Thousands of pounds of food, clothing and household supplies are in the hands of hundreds of victims of the Valley and Butte fires this week thanks to former Mayor Jennifer Hosterman and former Councilwoman Cheryl Cook-Kallio.
Although out of political life, at least for now, they and their spouses and friends have pitched in for more than two weeks to collect and carry supplies from Pleasanton to relief staging areas near the fires.
Hosterman took the initiative after she saw television reports of families fleeing from the Valley Fire with their homes burning in the background. Her years of public service reminded her of the immediate needs of people facing disasters. With a large gathering of "Friends" on Facebook and leaders of local charities, she began posting messages urging them to help with donations that could be left in her open garage. The response was quick and overwhelming.
To make sure her garage didn't become a Goodwill-type of a drop-off, Hosterman posted lists of needs the fire victims were posting themselves: baby diapers, wipes and formula, water, juice in cartons, canned prepared food (chili, stew, canned pastas), pasta, rice, single-serve snacks, granola bars, canned meat, tuna, peanut butter, toiletries, shampoos, razors, soaps, deodorant, paper plates, paper towels, disposable cups, adult diapers, non-prescription drugs such as aspirin and Tylenol, cosmetics and even sunscreen because many are spending days outsides in tents at relief centers, including the Napa County Fairgrounds.
The fairgrounds is where she and business friend Rick Dobbs, who owns The Last Word restaurant and bar in Livermore as well as a truck and trailer, drove with one load of piled-high supplies.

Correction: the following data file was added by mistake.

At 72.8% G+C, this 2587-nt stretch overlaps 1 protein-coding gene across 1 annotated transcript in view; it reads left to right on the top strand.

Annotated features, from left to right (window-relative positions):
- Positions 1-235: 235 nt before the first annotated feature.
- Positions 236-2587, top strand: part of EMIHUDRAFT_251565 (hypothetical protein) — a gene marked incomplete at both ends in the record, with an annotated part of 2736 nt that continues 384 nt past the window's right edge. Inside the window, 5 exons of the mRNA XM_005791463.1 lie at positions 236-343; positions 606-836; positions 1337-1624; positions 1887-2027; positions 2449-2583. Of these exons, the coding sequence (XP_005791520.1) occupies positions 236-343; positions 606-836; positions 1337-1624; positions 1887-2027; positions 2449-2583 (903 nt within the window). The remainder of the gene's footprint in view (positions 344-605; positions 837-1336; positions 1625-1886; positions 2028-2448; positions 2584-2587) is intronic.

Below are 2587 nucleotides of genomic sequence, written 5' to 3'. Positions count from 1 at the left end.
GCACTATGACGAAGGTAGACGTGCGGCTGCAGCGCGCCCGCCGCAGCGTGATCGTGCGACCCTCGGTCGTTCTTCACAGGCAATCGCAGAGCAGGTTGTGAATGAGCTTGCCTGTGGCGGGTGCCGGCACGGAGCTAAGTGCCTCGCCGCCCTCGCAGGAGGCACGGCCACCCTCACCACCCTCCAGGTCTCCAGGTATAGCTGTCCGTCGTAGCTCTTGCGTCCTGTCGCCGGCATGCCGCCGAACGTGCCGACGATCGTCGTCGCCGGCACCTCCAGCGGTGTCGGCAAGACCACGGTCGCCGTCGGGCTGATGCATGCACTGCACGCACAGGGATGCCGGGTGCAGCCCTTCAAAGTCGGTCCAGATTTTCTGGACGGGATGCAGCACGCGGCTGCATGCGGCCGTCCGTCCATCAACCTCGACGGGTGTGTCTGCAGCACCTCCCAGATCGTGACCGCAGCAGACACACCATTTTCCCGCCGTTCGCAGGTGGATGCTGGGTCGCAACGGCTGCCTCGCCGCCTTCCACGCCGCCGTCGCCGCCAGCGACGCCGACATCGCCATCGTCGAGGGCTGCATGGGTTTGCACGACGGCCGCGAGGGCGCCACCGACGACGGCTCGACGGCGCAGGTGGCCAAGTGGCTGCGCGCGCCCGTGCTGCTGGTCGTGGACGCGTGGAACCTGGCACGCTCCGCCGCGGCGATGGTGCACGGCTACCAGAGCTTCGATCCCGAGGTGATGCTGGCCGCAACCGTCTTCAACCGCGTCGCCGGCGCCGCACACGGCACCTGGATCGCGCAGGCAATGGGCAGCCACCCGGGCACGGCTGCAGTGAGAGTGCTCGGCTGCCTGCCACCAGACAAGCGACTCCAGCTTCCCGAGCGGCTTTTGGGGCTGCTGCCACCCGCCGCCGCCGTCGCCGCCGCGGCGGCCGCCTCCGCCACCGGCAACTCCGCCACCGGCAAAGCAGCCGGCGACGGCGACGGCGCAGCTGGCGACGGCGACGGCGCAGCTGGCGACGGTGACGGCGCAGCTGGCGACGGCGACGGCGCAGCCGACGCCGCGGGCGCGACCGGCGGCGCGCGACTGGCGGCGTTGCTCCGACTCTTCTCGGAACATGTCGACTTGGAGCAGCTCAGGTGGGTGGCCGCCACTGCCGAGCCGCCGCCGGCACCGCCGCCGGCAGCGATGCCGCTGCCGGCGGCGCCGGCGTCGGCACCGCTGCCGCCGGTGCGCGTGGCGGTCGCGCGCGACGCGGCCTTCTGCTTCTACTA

Still, there were complications. The Red Cross told Hosterman not to come; it just wanted money, not goods. The fairgrounds turned out to be closed to anyone who was not a fire victim, so Hosterman and Dobbs found a house across the street where volunteers were already ignoring the Red Cross mandate and accepting what fire victims desperately needed the basics that were in their kitchens, medicine cabinets and dresser drawers that had burned to the ground.
Among those who helped offload the supplies were three women, two whose homes were gone and a third who had yet to find out. They said victims can't wait for the Red Cross, they need the supplies now. "Thank you Pleasanton," one told Hosterman. "If you folks are ever in need, you can be sure we'll help you out."
Cook-Kallio and her husband John joined in, delivering 600 pounds of nonperishable food to the Interfaith Food Bank in Jackson to benefit the victims of the Butte Fire. "People are so grateful for the help," the former councilwoman posted on her Facebook page after returning from Jackson. "Thus far, 800 homes lost and everyone evacuated without anything from their refrigerators and freezers."
With these two fires mostly contained, Hosterman said the victims' needs will continue. It will be months before insurance settlements and the work of rebuilding begin. While some can board with others for the time being, many don't have have families nearby and will need local accommodations. They have jobs in the area, children in local schools and will need continued help in the coming winter months.
Hosterman will continue her efforts, but as a real estate agent with Pleasanton's Berkshire Hathaway Home Services, she has a plateful of responsibilities at her day job. She's hoping that this initiative has sparked interest by others in Pleasanton to pitch in and help.
As Hosterman posted on Facebook: "Together we can help!"